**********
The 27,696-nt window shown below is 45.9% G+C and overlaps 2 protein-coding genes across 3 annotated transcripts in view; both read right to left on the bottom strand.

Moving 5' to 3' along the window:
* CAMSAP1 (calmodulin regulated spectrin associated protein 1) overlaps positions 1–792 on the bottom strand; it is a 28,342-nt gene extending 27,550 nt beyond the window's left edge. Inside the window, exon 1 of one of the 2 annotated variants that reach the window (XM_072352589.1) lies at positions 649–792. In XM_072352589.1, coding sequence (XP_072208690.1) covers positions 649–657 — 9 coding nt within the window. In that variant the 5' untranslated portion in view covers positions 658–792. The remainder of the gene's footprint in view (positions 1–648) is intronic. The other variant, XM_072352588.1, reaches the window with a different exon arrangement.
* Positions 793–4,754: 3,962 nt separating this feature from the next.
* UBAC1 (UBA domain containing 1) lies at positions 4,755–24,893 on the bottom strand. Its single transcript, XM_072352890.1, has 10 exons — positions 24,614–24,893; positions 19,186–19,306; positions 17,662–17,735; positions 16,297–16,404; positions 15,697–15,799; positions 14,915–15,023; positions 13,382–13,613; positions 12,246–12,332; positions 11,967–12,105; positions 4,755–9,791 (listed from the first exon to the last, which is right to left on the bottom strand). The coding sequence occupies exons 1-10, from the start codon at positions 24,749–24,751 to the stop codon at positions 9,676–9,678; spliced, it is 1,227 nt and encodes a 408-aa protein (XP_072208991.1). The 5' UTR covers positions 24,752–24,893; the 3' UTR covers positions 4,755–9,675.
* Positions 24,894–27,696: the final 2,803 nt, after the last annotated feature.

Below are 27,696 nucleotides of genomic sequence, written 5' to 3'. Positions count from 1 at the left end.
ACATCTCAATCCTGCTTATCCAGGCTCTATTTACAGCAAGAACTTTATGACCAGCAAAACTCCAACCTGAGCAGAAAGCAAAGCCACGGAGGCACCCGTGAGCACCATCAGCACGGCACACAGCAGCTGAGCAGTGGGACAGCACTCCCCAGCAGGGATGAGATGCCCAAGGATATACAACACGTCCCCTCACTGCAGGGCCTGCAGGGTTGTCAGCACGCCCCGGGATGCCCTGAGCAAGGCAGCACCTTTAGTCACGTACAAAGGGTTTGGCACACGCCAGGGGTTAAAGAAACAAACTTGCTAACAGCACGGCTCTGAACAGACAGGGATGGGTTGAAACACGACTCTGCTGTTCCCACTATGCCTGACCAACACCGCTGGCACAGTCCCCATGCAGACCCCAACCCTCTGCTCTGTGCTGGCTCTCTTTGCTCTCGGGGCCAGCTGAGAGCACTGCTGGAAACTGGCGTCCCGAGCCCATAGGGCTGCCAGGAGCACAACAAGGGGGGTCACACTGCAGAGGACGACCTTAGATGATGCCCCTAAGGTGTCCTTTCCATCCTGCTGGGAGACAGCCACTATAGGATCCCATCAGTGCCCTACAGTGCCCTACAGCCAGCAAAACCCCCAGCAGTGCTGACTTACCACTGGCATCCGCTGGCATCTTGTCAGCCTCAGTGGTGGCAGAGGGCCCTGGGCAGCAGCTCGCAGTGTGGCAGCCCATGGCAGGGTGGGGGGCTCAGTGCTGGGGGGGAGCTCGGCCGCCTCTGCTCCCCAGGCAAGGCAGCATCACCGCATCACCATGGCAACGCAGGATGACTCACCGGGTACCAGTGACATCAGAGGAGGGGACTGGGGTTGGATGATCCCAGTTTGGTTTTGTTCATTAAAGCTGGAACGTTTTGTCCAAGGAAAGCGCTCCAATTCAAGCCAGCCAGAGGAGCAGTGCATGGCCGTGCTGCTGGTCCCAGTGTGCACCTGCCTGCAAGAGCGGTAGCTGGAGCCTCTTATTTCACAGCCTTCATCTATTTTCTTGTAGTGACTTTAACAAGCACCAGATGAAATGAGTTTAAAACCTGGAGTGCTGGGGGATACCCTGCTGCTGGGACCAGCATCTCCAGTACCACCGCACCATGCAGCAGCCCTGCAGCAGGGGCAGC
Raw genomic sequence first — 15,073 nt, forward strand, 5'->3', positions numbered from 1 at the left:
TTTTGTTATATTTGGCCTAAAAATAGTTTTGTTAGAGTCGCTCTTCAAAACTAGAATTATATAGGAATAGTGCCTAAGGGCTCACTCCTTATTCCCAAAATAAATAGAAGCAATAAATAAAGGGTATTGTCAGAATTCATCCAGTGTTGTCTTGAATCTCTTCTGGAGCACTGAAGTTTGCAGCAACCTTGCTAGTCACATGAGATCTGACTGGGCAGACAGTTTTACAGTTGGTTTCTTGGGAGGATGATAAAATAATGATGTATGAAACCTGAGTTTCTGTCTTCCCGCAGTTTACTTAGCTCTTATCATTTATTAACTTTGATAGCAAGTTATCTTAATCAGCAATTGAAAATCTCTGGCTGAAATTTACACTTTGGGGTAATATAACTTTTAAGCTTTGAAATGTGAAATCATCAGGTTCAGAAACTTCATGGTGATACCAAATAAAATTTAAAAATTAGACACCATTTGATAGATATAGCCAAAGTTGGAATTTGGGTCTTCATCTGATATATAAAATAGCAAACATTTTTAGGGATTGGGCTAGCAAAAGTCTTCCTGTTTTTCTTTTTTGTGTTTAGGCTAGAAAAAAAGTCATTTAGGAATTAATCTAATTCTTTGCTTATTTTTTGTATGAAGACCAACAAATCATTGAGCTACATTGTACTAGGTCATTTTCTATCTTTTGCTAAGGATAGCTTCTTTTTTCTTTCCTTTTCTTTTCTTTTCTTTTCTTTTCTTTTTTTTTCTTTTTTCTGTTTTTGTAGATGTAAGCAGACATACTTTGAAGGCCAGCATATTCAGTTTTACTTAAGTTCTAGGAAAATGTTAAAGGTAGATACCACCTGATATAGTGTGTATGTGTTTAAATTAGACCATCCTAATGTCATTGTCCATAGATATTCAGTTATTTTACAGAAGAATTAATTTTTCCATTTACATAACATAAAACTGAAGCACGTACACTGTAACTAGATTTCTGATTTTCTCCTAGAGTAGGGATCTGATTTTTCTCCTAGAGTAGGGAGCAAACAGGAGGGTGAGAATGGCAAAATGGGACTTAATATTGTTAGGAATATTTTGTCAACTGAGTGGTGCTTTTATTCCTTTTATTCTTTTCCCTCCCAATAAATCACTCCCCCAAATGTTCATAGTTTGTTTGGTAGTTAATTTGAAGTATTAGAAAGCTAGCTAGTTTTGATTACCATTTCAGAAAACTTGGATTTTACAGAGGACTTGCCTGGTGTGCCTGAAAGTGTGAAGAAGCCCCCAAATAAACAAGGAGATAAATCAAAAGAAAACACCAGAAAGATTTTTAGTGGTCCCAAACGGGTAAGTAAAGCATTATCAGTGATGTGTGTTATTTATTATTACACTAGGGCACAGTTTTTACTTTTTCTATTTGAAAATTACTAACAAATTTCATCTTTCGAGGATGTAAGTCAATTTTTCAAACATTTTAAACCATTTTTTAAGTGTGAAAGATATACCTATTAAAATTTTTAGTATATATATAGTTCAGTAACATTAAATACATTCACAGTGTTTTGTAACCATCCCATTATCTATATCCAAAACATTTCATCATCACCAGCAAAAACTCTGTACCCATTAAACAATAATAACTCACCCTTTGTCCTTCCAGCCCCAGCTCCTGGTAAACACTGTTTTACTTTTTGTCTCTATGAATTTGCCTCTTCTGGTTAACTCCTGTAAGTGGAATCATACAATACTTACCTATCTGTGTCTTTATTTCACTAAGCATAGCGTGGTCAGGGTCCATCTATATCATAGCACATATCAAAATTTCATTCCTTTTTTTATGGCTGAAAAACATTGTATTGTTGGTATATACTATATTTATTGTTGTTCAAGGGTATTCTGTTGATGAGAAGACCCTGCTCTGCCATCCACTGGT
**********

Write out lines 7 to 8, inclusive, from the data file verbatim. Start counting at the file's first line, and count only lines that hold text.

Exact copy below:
Below are 27,696 nucleotides of genomic sequence, written 5' to 3'. Positions count from 1 at the left end.
ACATCTCAATCCTGCTTATCCAGGCTCTATTTACAGCAAGAACTTTATGACCAGCAAAACTCCAACCTGAGCAGAAAGCAAAGCCACGGAGGCACCCGTGAGCACCATCAGCACGGCACACAGCAGCTGAGCAGTGGGACAGCACTCCCCAGCAGGGATGAGATGCCCAAGGATATACAACACGTCCCCTCACTGCAGGGCCTGCAGGGTTGTCAGCACGCCCCGGGATGCCCTGAGCAAGGCAGCACCTTTAGTCACGTACAAAGGGTTTGGCACACGCCAGGGGTTAAAGAAACAAACTTGCTAACAGCACGGCTCTGAACAGACAGGGATGGGTTGAAACACGACTCTGCTGTTCCCACTATGCCTGACCAACACCGCTGGCACAGTCCCCATGCAGACCCCAACCCTCTGCTCTGTGCTGGCTCTCTTTGCTCTCGGGGCCAGCTGAGAGCACTGCTGGAAACTGGCGTCCCGAGCCCATAGGGCTGCCAGGAGCACAACAAGGGGGGTCACACTGCAGAGGACGACCTTAGATGATGCCCCTAAGGTGTCCTTTCCATCCTGCTGGGAGACAGCCACTATAGGATCCCATCAGTGCCCTACAGTGCCCTACAGCCAGCAAAACCCCCAGCAGTGCTGACTTACCACTGGCATCCGCTGGCATCTTGTCAGCCTCAGTGGTGGCAGAGGGCCCTGGGCAGCAGCTCGCAGTGTGGCAGCCCATGGCAGGGTGGGGGGCTCAGTGCTGGGGGGGAGCTCGGCCGCCTCTGCTCCCCAGGCAAGGCAGCATCACCGCATCACCATGGCAACGCAGGATGACTCACCGGGTACCAGTGACATCAGAGGAGGGGACTGGGGTTGGATGATCCCAGTTTGGTTTTGTTCATTAAAGCTGGAACGTTTTGTCCAAGGAAAGCGCTCCAATTCAAGCCAGCCAGAGGAGCAGTGCATGGCCGTGCTGCTGGTCCCAGTGTGCACCTGCCTGCAAGAGCGGTAGCTGGAGCCTCTTATTTCACAGCCTTCATCTATTTTCTTGTAGTGACTTTAACAAGCACCAGATGAAATGAGTTTAAAACCTGGAGTGCTGGGGGATACCCTGCTGCTGGGACCAGCATCTCCAGTACCACCGCACCATGCAGCAGCCCTGCAGCAGGGGCAGC